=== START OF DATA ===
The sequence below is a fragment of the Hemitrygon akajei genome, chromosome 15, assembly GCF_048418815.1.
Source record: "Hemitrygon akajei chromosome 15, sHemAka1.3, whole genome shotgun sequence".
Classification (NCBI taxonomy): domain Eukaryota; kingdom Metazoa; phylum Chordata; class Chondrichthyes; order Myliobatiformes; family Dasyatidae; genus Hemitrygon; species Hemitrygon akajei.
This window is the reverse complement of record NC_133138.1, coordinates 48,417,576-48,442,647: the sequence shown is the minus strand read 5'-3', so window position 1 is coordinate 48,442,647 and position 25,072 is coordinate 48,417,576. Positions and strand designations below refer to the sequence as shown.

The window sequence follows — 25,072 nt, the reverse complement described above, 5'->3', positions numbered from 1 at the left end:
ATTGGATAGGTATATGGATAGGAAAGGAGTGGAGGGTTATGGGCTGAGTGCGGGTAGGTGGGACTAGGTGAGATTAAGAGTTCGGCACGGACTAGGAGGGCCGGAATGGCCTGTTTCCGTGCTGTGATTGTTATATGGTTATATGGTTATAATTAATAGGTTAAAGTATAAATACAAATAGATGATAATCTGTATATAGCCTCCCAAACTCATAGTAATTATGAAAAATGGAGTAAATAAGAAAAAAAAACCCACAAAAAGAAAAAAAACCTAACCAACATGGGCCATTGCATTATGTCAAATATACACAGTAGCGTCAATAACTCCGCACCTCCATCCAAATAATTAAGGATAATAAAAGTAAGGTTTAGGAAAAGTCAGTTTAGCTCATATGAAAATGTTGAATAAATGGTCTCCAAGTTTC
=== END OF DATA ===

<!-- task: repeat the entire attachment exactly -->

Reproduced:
The sequence below is a fragment of the Hemitrygon akajei genome, chromosome 15, assembly GCF_048418815.1.
Source record: "Hemitrygon akajei chromosome 15, sHemAka1.3, whole genome shotgun sequence".
Classification (NCBI taxonomy): domain Eukaryota; kingdom Metazoa; phylum Chordata; class Chondrichthyes; order Myliobatiformes; family Dasyatidae; genus Hemitrygon; species Hemitrygon akajei.
This window is the reverse complement of record NC_133138.1, coordinates 48,417,576-48,442,647: the sequence shown is the minus strand read 5'-3', so window position 1 is coordinate 48,442,647 and position 25,072 is coordinate 48,417,576. Positions and strand designations below refer to the sequence as shown.

The window sequence follows — 25,072 nt, the reverse complement described above, 5'->3', positions numbered from 1 at the left end:
ATTGGATAGGTATATGGATAGGAAAGGAGTGGAGGGTTATGGGCTGAGTGCGGGTAGGTGGGACTAGGTGAGATTAAGAGTTCGGCACGGACTAGGAGGGCCGGAATGGCCTGTTTCCGTGCTGTGATTGTTATATGGTTATATGGTTATAATTAATAGGTTAAAGTATAAATACAAATAGATGATAATCTGTATATAGCCTCCCAAACTCATAGTAATTATGAAAAATGGAGTAAATAAGAAAAAAAAACCCACAAAAAGAAAAAAAACCTAACCAACATGGGCCATTGCATTATGTCAAATATACACAGTAGCGTCAATAACTCCGCACCTCCATCCAAATAATTAAGGATAATAAAAGTAAGGTTTAGGAAAAGTCAGTTTAGCTCATATGAAAATGTTGAATAAATGGTCTCCAAGTTTC